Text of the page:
In general, I was not as big a fan of this debut novel as some. While it still rated a strong three stars from me, there were some issues, most of them common to debut novels, that kept me from rating it higher.
Emma Cline chose a riveting plot line, pulled from actual events, around which to set her fictional characters. She used the basic outline of the story of Charles Manson and how he influenced impressionable young women to commit terrible acts. The novel does not proclaim itself historical fiction in that none of the characters share names with those people whom they are meant to depict, but the genesis of the plot arc is unmistakably the Sharon Tate murder.
The novel's use of a charismatic leader's manipulation of young women's insecurities and reenactment of a tragic murder were elements which I thought were quite well done. Fictional characters were quite skillfully merged into the personae of the actual people, lending the novel the same power as the factual events.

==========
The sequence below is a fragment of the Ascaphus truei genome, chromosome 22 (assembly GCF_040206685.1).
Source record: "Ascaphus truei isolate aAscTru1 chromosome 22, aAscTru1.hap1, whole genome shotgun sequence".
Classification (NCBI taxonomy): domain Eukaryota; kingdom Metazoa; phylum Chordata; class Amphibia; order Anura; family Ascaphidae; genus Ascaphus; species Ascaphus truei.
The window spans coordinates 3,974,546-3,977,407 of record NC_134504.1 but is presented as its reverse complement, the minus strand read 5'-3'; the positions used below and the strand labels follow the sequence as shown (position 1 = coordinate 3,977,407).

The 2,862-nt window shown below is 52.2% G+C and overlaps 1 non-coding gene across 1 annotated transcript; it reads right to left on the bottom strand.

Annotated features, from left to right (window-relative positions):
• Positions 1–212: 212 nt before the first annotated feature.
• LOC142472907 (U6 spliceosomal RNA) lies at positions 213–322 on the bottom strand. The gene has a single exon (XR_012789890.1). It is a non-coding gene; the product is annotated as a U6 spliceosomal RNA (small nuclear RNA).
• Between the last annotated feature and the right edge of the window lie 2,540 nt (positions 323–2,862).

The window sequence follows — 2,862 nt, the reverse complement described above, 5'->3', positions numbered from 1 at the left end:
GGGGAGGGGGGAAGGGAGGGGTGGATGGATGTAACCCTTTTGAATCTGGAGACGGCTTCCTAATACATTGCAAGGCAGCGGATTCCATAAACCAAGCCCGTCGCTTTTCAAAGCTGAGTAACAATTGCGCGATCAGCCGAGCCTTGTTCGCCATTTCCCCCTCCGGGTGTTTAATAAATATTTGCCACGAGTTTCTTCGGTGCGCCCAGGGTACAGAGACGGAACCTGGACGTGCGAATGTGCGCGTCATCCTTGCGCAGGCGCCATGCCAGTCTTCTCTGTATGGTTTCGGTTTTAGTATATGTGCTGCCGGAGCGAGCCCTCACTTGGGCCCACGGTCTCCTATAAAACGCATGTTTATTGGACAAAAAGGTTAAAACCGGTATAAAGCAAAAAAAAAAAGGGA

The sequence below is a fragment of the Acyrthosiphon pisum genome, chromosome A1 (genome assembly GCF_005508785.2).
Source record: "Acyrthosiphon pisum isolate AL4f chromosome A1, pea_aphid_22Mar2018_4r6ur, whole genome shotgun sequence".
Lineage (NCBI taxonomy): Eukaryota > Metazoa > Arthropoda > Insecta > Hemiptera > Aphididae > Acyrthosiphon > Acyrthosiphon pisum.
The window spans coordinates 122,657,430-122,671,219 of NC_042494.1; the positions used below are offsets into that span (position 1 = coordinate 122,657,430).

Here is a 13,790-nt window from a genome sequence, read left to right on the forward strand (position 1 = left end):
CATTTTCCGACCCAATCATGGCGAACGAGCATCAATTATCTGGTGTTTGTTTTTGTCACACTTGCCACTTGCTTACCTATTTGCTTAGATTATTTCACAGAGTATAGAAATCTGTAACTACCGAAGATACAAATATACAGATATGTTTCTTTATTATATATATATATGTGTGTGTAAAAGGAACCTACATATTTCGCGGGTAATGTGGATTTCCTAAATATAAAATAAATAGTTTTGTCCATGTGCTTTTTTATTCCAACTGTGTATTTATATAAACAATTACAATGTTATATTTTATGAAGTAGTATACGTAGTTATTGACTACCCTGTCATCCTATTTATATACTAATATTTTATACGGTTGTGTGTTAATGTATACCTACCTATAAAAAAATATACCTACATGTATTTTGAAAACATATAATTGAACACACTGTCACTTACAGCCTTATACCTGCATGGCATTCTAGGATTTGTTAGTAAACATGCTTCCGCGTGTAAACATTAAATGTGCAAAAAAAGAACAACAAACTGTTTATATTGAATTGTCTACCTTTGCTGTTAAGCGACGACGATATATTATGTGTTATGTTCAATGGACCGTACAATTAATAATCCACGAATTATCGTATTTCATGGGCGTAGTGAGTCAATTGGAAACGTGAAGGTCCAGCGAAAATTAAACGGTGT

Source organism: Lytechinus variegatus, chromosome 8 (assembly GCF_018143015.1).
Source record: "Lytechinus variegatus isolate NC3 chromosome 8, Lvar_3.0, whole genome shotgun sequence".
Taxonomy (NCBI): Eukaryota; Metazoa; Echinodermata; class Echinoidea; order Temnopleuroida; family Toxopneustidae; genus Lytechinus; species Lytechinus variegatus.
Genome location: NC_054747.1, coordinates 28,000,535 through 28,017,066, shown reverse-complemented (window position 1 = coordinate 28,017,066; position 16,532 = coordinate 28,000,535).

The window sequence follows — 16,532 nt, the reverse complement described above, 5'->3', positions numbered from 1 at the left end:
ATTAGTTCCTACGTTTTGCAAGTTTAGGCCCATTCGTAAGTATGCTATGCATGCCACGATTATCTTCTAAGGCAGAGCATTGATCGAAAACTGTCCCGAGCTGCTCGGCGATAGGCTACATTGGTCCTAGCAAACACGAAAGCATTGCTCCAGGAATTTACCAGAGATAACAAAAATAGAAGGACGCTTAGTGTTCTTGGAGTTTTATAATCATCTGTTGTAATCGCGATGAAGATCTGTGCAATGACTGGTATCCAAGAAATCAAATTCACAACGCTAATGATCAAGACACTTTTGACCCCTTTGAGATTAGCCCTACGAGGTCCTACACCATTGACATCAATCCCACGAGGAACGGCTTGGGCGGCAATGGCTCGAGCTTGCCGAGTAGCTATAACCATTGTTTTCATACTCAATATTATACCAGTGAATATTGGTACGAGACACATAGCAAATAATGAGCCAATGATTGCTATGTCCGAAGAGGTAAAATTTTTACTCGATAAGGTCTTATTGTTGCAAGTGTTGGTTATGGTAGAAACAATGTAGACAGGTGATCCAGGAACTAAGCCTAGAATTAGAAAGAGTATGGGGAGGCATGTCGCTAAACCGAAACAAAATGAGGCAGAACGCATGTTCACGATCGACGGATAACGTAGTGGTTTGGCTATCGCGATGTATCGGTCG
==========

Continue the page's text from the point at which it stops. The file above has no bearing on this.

Despite feeling that the characters mimicked actual people quite effectively, I did not feel that characters developed successfully. For example, I never understood what motivated the main female, a completely fictional character, to pursue many of the things she did within the plot.
Another issue that I had was the feeling that I was hovering somewhere between believable and over-the-top. Yes, I understand that part of what made the Manson cult so horrific was how out there they were. But that didn't come across in the novel. Most of the activities described in the book were no more extreme than what one would have found in many similar communes during the late 1960s. Then, next thing you knew, they were on a murder spree. There just wasn't enough build up, enough watching this group spiral into the depths that the Manson cult reached.